To re-hydrate dried salted skins soak in a 5% salt solution with a good bactericide/fungicide. Any more salt in the solution will hinder re-hydration. Warm water also helps but should never exceed the living body temperature. This can cause irreversible swelling and gelatinization of the protein. Soak the skins only as long as necessary. Prolonged soaking can cause loosening of the hair. Skins that are difficult to re-hydrate can be beamed or drummed in damp-warm saw dust. These procedures break the surface fibers and allow better penetration.
Pickling and Bates
The purpose of a pickle is to swell the skin and open the pours in the skin to allow the chemicals to absorb better, break down the fibers in the skin for softer leather and aid in shaving the corium. Skins should be left in the pickle for a minimum of 24 hours. The longer the skin is left in the pickle, the softer and stretchier the leather. It is also important to maintain the pH and the correct concentration of acid for the pickle to work properly. When adjusting the pH to maintain the pH level, be sure to remove skins prior to adding acid. Be sure to mix well before returning skins to the solution. Below is a list of some of the acids commonly used in pickling and the characteristics of each:
Bates: Are added in the pickling process. The purpose for bates is to help prepare the skin for tanning. Bates cleans out natural fatty substances and fatty acids. Opens in between the fibers in the skin, makes a softer stretchier leather and aids the pickling to do it’s job. A bate is vital to thicker skins such as bison, moose or elk and are essential for African skins with their tighter woven fibers in their epidermis. With out bates many tanneries think the skin will not be as soft and you will have a better chance of drumming after mounted.
Degreasing, or "scouring" as it’s sometimes called, is a very important step in the tanning process. Improper degreasing will result in poor quality tanning and reduce the longevity of the leather. The fatty acids in the natural fats harden and make the skin waterproof. For skins such as deer, antelope, moose or elk, very little degreasing is necessary. There are many types of degreasing agents available which give varying degrees of success. Solvent degreasers such as mineral spirits, perchloroethylene, trichloroethylene, naphthalene and many others work extremely well. They are also used in conjunction with aqueous degreasers. Unfortunately, solvent recovery is very difficult without distilling equipment. With more restrictions on toxic wastes, many tanneries are using biodegradable aqueous degreasers. For the best results, degreasing should be carried out in the pickle.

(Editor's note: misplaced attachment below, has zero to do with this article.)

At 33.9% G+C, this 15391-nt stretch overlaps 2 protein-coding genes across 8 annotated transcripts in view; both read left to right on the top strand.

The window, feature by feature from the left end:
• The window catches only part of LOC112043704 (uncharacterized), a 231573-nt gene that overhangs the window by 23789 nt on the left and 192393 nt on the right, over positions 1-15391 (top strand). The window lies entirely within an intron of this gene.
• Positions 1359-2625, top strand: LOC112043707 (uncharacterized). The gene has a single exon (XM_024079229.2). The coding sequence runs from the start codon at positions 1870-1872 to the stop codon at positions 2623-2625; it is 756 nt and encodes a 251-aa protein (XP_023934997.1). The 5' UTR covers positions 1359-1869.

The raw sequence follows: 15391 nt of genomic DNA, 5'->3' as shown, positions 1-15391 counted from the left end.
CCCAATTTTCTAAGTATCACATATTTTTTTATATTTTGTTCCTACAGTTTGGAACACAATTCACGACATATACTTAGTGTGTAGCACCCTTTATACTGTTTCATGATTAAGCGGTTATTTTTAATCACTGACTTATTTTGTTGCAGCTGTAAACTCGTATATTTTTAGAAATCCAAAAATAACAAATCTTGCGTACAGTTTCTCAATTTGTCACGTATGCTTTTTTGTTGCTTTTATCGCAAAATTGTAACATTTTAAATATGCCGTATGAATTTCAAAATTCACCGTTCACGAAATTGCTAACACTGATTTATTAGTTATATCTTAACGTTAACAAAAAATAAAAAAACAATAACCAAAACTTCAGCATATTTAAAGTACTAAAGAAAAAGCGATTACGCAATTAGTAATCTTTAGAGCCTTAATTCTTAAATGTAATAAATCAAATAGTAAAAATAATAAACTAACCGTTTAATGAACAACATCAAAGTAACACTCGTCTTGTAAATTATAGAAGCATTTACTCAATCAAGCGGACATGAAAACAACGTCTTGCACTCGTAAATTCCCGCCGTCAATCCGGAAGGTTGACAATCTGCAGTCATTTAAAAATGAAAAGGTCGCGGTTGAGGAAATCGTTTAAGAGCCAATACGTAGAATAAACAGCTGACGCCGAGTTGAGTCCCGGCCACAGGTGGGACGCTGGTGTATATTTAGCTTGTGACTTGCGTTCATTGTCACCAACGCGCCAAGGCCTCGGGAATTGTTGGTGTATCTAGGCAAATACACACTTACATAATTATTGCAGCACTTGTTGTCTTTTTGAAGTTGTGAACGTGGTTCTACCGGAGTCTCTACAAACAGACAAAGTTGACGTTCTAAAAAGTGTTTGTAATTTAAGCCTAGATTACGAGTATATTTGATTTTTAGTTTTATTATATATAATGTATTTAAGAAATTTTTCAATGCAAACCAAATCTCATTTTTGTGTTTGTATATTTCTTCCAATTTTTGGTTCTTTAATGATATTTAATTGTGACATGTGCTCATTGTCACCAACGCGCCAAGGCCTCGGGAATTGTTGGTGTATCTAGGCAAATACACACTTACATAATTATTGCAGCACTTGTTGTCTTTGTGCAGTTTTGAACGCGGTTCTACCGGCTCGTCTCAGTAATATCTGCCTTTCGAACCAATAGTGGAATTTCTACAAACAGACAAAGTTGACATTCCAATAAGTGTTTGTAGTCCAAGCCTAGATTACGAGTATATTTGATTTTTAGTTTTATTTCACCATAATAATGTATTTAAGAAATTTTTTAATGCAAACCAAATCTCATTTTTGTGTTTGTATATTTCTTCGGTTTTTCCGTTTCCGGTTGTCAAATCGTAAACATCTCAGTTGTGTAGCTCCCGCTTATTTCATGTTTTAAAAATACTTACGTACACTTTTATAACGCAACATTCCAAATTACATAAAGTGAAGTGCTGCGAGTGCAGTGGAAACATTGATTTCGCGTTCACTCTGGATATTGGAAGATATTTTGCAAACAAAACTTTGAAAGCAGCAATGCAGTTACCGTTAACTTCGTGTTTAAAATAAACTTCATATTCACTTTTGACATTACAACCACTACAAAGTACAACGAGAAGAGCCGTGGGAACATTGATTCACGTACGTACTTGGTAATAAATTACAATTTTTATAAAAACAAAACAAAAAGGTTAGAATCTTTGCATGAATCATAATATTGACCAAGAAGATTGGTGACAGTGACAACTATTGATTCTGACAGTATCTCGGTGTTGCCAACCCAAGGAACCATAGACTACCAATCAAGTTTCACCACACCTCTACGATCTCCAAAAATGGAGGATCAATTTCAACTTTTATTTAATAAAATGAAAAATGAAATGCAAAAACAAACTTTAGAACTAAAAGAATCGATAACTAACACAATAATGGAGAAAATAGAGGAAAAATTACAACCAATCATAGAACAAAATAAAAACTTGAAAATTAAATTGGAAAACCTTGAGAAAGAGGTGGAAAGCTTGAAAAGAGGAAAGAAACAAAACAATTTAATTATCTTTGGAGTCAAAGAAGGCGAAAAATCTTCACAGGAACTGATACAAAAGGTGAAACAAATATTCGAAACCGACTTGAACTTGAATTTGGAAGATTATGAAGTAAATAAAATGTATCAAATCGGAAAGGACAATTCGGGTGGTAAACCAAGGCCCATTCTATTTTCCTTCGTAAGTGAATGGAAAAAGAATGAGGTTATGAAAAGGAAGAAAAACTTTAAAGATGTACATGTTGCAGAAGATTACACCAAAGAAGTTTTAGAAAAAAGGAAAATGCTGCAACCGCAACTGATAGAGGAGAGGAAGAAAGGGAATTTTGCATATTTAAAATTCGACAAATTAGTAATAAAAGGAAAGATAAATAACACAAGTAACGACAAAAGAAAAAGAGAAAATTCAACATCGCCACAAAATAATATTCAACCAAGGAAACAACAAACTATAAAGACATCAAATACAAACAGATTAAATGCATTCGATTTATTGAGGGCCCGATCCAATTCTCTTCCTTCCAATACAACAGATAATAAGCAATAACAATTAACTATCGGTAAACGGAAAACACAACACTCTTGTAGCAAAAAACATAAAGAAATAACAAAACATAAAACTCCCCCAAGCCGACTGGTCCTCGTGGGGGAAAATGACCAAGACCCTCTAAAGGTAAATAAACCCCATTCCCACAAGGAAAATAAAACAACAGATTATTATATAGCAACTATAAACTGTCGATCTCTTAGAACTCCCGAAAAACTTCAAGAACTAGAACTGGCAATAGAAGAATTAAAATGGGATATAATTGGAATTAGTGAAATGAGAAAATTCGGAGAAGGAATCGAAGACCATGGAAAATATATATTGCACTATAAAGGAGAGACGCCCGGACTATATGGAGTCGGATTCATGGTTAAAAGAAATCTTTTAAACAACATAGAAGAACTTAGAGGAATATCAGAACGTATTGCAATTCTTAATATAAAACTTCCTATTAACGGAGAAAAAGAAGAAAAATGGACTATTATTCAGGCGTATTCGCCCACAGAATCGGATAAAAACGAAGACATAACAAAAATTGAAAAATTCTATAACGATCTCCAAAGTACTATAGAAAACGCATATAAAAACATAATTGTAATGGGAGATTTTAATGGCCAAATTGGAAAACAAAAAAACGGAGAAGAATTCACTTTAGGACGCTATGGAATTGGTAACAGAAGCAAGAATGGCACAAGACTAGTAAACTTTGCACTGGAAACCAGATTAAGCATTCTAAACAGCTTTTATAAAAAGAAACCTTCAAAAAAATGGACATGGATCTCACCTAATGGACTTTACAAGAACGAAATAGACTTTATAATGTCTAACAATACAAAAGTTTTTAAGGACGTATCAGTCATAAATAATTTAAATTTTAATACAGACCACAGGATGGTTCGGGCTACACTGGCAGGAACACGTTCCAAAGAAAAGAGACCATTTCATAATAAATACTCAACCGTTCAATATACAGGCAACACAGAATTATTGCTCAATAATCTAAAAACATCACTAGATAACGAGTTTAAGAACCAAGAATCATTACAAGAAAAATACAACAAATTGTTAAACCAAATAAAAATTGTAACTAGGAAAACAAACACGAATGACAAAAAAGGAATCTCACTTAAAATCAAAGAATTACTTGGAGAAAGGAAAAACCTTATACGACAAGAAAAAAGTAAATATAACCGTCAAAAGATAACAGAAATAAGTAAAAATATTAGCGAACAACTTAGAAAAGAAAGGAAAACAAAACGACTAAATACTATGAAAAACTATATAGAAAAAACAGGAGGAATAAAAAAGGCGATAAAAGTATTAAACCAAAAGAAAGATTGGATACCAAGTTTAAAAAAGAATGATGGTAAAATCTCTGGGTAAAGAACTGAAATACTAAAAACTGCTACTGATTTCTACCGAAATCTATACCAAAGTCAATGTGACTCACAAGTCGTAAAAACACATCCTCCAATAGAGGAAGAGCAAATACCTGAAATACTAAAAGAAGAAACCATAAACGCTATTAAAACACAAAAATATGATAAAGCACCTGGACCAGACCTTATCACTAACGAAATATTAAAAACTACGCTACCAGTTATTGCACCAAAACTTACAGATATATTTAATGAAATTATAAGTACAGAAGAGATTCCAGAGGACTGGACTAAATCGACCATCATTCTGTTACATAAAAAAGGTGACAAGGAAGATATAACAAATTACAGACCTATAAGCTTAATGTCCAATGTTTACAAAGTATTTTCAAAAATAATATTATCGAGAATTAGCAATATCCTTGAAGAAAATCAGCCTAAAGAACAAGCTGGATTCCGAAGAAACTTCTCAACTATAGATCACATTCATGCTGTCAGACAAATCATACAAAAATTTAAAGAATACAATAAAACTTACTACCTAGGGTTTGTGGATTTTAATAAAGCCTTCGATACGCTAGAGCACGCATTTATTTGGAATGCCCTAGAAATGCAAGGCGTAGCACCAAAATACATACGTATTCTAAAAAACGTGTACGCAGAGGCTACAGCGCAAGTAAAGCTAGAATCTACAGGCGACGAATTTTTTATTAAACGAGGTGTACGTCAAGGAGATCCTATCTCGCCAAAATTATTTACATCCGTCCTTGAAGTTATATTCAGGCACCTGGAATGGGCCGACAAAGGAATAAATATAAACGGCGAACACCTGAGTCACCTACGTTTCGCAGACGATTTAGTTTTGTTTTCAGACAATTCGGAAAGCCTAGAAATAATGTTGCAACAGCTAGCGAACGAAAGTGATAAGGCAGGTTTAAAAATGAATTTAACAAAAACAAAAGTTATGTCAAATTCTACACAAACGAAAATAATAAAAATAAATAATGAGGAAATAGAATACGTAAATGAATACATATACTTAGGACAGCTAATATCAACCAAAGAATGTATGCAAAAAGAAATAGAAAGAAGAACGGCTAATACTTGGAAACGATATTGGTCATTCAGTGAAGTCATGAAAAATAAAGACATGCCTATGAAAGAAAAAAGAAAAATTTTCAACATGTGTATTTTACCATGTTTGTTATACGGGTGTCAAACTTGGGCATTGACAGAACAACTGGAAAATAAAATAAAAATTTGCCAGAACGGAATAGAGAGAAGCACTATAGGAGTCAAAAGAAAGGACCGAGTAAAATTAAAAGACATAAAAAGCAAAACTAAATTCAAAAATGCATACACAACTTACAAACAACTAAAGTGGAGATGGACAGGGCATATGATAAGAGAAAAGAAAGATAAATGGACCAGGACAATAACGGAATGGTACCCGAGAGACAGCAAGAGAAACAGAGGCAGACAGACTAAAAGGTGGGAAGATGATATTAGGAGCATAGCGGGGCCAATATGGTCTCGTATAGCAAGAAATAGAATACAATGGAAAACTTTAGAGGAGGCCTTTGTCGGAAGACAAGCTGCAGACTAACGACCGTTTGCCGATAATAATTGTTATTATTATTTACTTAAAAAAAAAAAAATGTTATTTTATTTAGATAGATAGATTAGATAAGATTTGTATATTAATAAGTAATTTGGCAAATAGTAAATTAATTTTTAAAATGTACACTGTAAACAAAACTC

A fleshing machine is a must although excellent results can be obtained by a curriers’ knife. Both take experience to be proficient. Shaving should be done after the skin is pickled for at least 24 hours. For maximum results return the skin to the pickle for another 24 hours and then re-shave. A skin that is not shaved properly will lack stretch, will be stiffer and have more shrinkage resulting in greater chance of drumming. The object is to cut enough of the corium to separate the fibers but not to cut into the epidermis layer.
This is the process of leveling the acid level after pickling. Basification is important to provide for proper penetration and to remove most residual acids in the skin. This process is often referred to as neutralization. The term is not correct because the pH is seldom brought to neutral.
Leveling is accomplished in three steps. Pickles can be a pH range from 2.2 – 3.5 depending on the type of tanning process used. Soda ash is added in the pickle and the pH level is gradually brought up to about 5.6 pH. This leveling is accomplished through out a three day process.
Bacteria control, proper shaving and reducing moisture are the key factors in producing a proper tan. Some common tans used today are known as EZ-100, Liqua-Tan, Lu-Tan F, Alum.
Oils and Fat Liquors